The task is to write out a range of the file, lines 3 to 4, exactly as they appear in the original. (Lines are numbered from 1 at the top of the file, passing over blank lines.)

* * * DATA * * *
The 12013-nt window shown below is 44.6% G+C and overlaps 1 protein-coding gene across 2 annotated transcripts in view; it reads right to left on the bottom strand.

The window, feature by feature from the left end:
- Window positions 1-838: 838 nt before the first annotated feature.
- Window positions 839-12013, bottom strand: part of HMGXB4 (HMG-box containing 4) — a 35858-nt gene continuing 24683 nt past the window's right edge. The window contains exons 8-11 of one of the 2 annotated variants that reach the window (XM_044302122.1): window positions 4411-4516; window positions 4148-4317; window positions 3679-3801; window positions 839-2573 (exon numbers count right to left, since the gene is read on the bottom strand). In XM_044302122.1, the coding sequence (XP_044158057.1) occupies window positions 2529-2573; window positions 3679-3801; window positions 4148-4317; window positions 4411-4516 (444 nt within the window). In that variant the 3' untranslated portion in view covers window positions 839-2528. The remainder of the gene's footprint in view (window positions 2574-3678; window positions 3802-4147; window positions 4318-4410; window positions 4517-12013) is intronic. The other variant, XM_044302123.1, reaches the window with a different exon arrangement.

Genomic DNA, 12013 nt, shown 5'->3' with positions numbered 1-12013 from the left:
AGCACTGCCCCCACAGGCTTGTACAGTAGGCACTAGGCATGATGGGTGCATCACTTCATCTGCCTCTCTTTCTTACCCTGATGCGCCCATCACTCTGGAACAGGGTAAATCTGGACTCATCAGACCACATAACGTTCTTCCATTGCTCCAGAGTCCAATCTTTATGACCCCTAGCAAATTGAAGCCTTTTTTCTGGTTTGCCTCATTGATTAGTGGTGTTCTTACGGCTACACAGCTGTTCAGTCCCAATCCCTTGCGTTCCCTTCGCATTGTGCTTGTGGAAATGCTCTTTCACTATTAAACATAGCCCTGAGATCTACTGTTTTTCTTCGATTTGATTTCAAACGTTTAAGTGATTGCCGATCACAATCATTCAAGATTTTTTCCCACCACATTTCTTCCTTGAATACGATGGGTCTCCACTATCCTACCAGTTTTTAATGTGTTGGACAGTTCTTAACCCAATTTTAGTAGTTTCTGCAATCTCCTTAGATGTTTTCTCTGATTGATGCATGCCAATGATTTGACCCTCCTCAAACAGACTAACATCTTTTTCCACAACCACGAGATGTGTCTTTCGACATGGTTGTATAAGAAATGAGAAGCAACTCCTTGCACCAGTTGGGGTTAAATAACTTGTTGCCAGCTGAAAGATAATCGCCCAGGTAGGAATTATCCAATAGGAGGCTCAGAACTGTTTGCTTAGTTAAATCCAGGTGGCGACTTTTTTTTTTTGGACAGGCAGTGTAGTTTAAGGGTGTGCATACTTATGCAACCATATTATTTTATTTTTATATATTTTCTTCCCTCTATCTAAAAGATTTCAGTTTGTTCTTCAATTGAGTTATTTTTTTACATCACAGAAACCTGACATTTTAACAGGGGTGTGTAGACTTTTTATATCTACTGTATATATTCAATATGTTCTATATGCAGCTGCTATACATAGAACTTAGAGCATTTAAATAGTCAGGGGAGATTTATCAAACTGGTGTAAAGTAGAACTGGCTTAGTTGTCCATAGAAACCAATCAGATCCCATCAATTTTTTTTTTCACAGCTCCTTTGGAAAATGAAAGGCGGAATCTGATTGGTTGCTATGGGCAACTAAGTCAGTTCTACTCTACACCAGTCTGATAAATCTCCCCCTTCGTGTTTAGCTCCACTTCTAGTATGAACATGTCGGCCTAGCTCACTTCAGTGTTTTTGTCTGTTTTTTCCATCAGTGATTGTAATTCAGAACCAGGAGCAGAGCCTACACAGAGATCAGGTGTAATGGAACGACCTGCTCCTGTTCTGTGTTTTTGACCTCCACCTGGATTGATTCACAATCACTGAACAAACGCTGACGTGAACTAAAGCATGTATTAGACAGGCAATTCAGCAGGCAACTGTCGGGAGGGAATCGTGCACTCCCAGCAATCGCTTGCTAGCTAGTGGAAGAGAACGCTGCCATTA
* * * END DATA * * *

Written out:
- Window positions 1-838: 838 nt before the first annotated feature.
- Window positions 839-12013, bottom strand: part of HMGXB4 (HMG-box containing 4) — a 35858-nt gene continuing 24683 nt past the window's right edge. The window contains exons 8-11 of one of the 2 annotated variants that reach the window (XM_044302122.1): window positions 4411-4516; window positions 4148-4317; window positions 3679-3801; window positions 839-2573 (exon numbers count right to left, since the gene is read on the bottom strand). In XM_044302122.1, the coding sequence (XP_044158057.1) occupies window positions 2529-2573; window positions 3679-3801; window positions 4148-4317; window positions 4411-4516 (444 nt within the window). In that variant the 3' untranslated portion in view covers window positions 839-2528. The remainder of the gene's footprint in view (window positions 2574-3678; window positions 3802-4147; window positions 4318-4410; window positions 4517-12013) is intronic. The other variant, XM_044302123.1, reaches the window with a different exon arrangement.